2013-08-06 - Listen, Don't Talk
Psa 46:10 (NRSV) Be still, and know that I am God!; I am exalted among the nations; I am exalted in the Earth.
In our house, because of the history of always having firefighters and police officers in the family, we have almost always had a "scanner" running. Also, back when I was on paid staff of a District Attorney's office (I have switched to volunteer status), I would listen to the calls so I would know about some of the cases were coming up in the next couple days. It's always amusing, when there is a "stuck mike," and a dispatcher says something like "all units check your mike." Well - "what's wrong with that picture?" Just the circular fact that if their microphone is transmitting, they can't hear someone asking them if their mike is transmitting!
I think it's like that with God, as well. For some of us (myself included), if we are busy, and passionate about our beliefs and causes - we tend to think a lot, and we tend to talk a lot. That's great; it's how we get things done, and God is the One who made us that way! Consequently, many of our prayers go along the lines of "please give me," "please do this or that" etc. There is nothing at all wrong with those petitions; in fact, our Heavenly Father wants an intimate relationship with us that includes everyday matters. He doesn't just want to be Lord of the "big things." This is one of the most common theological confusions / misconceptions that I have heard through the years. People say and believe that God only wants to hear prayers about the biggest matters, but He "doesn't have time" or "doesn't care about" what are deemed minor, everyday matters. To the contrary, you use common sense, you will realize that you can't have a really close relationship with God, if you don't include Him in your everyday minutiae.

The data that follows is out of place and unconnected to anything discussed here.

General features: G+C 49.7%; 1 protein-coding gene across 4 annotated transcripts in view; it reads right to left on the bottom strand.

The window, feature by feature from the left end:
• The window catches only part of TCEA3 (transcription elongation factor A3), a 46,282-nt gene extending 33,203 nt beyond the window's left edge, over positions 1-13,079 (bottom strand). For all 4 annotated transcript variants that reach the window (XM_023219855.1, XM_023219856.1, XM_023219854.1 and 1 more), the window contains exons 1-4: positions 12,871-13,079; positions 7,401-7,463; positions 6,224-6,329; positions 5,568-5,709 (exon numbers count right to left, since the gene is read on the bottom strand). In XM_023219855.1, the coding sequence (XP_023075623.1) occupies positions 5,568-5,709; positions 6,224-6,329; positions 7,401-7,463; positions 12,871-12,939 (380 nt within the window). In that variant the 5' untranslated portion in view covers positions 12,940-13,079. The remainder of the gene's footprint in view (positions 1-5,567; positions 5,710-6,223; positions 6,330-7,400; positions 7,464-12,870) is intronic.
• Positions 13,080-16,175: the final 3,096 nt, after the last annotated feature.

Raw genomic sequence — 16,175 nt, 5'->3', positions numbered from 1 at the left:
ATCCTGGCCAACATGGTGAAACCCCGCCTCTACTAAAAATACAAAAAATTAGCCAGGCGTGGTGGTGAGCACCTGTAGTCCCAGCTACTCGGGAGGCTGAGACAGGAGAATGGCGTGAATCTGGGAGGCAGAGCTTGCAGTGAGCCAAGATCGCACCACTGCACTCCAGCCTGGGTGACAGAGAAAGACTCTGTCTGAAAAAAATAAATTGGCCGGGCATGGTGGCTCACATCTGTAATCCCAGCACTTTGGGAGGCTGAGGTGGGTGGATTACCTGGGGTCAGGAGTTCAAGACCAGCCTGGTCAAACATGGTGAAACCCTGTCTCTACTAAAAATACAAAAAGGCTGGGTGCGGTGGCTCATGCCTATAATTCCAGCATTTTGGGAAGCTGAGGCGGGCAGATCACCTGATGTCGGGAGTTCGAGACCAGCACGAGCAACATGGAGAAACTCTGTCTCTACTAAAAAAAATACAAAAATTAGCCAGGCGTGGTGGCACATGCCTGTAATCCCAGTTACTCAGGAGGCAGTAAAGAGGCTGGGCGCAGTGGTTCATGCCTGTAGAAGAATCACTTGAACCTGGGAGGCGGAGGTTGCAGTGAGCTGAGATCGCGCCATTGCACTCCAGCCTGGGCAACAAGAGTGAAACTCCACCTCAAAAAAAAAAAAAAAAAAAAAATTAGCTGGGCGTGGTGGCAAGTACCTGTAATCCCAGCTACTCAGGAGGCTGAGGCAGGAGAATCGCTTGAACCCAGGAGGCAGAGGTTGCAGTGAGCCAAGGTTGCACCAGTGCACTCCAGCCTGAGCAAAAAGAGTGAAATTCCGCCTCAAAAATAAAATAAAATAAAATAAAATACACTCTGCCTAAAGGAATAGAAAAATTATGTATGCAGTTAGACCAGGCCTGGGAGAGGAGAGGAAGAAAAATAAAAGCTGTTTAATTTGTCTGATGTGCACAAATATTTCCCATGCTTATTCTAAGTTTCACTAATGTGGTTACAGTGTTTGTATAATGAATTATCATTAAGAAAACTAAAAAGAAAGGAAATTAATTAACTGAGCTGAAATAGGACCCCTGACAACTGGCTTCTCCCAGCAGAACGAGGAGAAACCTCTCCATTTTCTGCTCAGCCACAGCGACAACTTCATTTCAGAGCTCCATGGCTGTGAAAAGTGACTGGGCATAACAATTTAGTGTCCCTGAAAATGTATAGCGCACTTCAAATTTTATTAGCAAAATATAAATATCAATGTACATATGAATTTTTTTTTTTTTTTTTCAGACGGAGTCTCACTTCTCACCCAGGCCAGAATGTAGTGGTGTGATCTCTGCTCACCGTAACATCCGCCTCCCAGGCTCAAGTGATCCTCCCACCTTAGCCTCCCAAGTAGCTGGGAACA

When we are talking, we aren't likely to be able to listen well (though my husband Richard, who was an air traffic controller for so long, would probably be one of the exceptions - along with his colleagues!). So we also need, to put it in a lovely manner as the French do, to "fermez la bouche," or in other words - shut our mouths -sometimes and just listen. When I was trained and commissioned as a Stephen Minister back in the 1990s, they had a guideline that the caregiver should listen 90% of the time, and talk only 10% of the time. Imagine how our prayer time would be revolutionized, if we were to do this with God! But that's probably too ambitious for most of us; if we could even get to a 50/50 place, it would help our prayer times. In addition to enabling us to better communicate with God, quietly being still and listening can also put us in a more worshipful attitude.
I encourage you - along with myself - to spend more time listening to what God wants to impress upon our hearts.
Janice P. Moser